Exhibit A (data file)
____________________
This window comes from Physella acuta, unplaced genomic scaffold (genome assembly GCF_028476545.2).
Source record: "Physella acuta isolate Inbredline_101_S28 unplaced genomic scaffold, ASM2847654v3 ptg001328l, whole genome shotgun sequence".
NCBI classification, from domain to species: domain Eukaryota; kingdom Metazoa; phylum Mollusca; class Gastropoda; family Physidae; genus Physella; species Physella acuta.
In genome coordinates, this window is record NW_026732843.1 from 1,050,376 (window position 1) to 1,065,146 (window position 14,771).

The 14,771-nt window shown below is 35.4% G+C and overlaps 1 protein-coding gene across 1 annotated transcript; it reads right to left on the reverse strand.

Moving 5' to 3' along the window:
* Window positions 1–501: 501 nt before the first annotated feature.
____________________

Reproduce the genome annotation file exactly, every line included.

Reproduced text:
This window comes from Physella acuta, unplaced genomic scaffold (genome assembly GCF_028476545.2).
Source record: "Physella acuta isolate Inbredline_101_S28 unplaced genomic scaffold, ASM2847654v3 ptg001328l, whole genome shotgun sequence".
NCBI classification, from domain to species: domain Eukaryota; kingdom Metazoa; phylum Mollusca; class Gastropoda; family Physidae; genus Physella; species Physella acuta.
In genome coordinates, this window is record NW_026732843.1 from 1,050,376 (window position 1) to 1,065,146 (window position 14,771).

The 14,771-nt window shown below is 35.4% G+C and overlaps 1 protein-coding gene across 1 annotated transcript; it reads right to left on the reverse strand.

Moving 5' to 3' along the window:
* Window positions 1–501: 501 nt before the first annotated feature.